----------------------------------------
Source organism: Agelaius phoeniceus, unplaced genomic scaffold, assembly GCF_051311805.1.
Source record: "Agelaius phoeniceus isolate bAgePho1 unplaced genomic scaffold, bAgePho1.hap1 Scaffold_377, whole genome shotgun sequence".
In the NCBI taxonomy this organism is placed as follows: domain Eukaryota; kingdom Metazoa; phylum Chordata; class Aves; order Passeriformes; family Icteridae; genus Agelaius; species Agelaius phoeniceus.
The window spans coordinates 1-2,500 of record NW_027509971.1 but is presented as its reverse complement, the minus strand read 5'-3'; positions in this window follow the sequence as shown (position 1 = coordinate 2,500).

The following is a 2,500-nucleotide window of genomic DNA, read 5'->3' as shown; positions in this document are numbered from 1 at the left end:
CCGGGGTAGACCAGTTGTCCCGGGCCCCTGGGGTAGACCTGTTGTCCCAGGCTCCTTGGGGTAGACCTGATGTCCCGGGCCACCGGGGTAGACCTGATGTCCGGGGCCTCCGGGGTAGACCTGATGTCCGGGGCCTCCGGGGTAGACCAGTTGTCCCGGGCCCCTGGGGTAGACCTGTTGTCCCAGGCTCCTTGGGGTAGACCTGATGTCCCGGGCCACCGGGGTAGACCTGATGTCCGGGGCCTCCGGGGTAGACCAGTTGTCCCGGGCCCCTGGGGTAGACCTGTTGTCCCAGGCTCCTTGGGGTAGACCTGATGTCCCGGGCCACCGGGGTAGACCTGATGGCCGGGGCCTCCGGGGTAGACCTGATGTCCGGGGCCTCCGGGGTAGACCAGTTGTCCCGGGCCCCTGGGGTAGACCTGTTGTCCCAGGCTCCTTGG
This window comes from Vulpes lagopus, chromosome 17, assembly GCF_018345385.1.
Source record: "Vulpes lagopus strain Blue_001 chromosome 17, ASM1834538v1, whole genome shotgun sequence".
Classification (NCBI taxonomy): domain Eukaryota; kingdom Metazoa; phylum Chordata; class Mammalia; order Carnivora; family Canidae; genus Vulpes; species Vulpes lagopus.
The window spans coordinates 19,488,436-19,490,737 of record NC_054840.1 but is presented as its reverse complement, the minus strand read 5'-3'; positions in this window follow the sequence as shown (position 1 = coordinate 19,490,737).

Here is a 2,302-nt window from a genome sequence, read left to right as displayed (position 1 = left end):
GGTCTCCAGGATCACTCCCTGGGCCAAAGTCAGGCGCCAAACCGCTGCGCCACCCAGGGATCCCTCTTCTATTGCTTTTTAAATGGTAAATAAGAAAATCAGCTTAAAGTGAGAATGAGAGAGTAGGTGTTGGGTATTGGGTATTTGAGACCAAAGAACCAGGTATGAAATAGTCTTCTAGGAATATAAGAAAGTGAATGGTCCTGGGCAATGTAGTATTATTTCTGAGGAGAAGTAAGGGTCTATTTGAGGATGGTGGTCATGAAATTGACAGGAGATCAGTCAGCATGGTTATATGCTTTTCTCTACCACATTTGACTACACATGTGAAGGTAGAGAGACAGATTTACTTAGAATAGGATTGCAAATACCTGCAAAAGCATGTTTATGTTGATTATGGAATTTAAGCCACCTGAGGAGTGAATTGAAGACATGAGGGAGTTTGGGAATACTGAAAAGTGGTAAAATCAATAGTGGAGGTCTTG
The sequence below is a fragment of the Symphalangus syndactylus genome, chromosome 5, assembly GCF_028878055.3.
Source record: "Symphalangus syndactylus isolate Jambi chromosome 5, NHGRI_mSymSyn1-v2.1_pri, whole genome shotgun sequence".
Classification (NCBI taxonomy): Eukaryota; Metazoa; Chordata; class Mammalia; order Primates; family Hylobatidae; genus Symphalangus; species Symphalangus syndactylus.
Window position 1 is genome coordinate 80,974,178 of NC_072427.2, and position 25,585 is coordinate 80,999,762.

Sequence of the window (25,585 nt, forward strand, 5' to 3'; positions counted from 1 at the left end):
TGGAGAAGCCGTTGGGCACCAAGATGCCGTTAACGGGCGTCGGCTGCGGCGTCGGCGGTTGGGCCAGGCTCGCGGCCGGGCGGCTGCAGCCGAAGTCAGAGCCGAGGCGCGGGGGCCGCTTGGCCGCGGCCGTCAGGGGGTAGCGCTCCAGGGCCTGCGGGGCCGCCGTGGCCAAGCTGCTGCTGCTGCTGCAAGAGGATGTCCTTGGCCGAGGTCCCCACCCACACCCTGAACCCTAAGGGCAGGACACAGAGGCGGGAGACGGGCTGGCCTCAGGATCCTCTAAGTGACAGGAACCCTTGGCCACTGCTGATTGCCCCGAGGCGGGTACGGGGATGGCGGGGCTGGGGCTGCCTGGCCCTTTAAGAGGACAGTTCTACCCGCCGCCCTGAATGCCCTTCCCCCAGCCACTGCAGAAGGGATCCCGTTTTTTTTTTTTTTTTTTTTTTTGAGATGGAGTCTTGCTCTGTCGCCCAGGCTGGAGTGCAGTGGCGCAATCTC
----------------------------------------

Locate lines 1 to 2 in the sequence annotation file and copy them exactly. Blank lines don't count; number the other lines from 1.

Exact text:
Source organism: Agelaius phoeniceus, unplaced genomic scaffold, assembly GCF_051311805.1.
Source record: "Agelaius phoeniceus isolate bAgePho1 unplaced genomic scaffold, bAgePho1.hap1 Scaffold_377, whole genome shotgun sequence".